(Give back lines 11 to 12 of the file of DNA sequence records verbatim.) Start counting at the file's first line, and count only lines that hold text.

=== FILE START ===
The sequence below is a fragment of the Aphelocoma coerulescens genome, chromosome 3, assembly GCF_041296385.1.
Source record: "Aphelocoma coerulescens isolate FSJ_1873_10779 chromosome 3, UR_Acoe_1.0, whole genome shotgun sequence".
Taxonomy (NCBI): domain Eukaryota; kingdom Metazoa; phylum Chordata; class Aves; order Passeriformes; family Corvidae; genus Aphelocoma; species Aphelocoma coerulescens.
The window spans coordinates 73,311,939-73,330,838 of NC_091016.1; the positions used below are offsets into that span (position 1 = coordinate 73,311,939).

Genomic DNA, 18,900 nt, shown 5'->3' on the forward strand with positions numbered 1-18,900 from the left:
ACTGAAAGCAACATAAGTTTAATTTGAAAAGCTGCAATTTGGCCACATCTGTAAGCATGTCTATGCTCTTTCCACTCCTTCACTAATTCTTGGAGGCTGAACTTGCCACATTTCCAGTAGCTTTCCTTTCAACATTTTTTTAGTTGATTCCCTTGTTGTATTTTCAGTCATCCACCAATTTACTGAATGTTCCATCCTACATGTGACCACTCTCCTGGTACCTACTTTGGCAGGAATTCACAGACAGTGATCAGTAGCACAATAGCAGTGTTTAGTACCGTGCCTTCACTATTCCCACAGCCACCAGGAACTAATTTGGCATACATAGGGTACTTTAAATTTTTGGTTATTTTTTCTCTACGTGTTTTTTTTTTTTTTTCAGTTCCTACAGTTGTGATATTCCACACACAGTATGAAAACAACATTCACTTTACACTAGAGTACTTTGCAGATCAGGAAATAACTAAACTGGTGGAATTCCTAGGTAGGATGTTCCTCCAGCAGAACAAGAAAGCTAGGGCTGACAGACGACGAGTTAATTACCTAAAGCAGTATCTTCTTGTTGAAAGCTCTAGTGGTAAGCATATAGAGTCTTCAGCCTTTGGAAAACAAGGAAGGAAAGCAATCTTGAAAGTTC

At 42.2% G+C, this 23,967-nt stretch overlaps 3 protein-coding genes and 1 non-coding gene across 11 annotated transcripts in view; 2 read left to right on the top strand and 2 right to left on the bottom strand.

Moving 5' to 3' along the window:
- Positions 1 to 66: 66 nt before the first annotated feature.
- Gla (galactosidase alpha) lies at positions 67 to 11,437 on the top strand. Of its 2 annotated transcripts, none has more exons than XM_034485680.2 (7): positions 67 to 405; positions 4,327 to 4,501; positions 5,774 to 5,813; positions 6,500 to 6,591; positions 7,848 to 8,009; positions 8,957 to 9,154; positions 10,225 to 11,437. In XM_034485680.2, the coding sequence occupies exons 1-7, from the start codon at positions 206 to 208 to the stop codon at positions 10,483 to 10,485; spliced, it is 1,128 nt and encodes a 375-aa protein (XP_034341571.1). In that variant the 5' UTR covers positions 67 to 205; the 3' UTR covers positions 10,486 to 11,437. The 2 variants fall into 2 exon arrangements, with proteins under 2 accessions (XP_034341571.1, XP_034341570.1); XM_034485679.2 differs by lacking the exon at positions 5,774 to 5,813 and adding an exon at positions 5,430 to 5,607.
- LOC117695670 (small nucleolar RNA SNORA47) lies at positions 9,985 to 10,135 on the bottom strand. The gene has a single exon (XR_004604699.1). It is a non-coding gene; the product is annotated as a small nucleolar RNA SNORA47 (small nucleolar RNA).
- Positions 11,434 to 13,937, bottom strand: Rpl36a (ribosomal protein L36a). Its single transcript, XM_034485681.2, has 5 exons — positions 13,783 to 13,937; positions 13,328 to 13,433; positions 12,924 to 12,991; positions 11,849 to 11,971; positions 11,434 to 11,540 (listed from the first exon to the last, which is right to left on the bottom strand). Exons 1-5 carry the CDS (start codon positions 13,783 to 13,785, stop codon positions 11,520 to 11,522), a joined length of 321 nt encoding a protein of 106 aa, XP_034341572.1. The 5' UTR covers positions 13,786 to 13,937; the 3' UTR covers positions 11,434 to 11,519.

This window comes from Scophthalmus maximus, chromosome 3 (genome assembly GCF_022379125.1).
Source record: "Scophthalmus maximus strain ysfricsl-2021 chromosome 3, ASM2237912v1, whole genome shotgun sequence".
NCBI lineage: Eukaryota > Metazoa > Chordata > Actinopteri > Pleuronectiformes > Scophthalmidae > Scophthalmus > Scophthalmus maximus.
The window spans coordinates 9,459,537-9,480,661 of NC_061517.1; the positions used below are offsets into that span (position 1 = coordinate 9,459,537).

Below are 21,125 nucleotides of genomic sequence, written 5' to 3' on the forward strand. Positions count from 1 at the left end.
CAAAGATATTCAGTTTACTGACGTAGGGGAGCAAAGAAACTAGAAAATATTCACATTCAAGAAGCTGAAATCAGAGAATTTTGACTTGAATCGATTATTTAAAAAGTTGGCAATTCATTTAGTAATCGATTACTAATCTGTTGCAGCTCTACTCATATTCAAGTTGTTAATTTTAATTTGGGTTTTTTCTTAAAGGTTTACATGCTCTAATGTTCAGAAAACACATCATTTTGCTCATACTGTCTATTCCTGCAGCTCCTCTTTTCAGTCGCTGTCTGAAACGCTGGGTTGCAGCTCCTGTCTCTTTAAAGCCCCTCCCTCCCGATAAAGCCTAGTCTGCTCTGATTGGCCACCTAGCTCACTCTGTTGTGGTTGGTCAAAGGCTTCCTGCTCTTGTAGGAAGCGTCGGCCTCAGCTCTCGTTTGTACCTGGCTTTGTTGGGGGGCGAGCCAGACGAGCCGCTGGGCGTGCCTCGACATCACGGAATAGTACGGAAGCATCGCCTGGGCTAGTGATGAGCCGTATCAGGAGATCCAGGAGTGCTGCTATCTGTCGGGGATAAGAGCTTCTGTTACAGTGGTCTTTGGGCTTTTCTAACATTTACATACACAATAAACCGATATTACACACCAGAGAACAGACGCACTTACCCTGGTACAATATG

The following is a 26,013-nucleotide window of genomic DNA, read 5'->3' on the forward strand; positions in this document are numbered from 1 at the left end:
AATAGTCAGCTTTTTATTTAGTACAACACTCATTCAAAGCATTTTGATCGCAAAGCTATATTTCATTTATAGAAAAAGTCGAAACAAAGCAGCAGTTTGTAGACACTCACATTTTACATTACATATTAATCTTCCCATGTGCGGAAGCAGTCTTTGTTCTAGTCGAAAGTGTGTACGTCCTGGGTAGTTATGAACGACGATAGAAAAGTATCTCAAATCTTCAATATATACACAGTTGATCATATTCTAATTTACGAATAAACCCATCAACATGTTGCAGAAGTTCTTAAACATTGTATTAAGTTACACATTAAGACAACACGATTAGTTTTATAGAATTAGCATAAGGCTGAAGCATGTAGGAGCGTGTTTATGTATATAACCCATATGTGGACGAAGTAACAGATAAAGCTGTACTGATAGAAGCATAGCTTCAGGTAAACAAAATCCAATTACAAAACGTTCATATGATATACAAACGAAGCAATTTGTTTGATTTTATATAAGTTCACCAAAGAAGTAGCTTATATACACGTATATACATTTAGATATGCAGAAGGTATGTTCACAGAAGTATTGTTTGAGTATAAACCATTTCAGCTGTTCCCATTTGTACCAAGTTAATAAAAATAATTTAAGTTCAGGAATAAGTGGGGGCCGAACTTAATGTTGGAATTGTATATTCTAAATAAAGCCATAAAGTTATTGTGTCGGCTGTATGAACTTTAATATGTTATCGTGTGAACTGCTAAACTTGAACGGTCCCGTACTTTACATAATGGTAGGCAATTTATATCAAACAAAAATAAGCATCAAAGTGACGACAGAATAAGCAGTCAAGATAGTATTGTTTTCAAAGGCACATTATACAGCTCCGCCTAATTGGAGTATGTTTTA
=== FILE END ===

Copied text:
- LOC117695670 (small nucleolar RNA SNORA47) lies at positions 9,985 to 10,135 on the bottom strand. The gene has a single exon (XR_004604699.1). It is a non-coding gene; the product is annotated as a small nucleolar RNA SNORA47 (small nucleolar RNA).
- Positions 11,434 to 13,937, bottom strand: Rpl36a (ribosomal protein L36a). Its single transcript, XM_034485681.2, has 5 exons — positions 13,783 to 13,937; positions 13,328 to 13,433; positions 12,924 to 12,991; positions 11,849 to 11,971; positions 11,434 to 11,540 (listed from the first exon to the last, which is right to left on the bottom strand). Exons 1-5 carry the CDS (start codon positions 13,783 to 13,785, stop codon positions 11,520 to 11,522), a joined length of 321 nt encoding a protein of 106 aa, XP_034341572.1. The 5' UTR covers positions 13,786 to 13,937; the 3' UTR covers positions 11,434 to 11,519.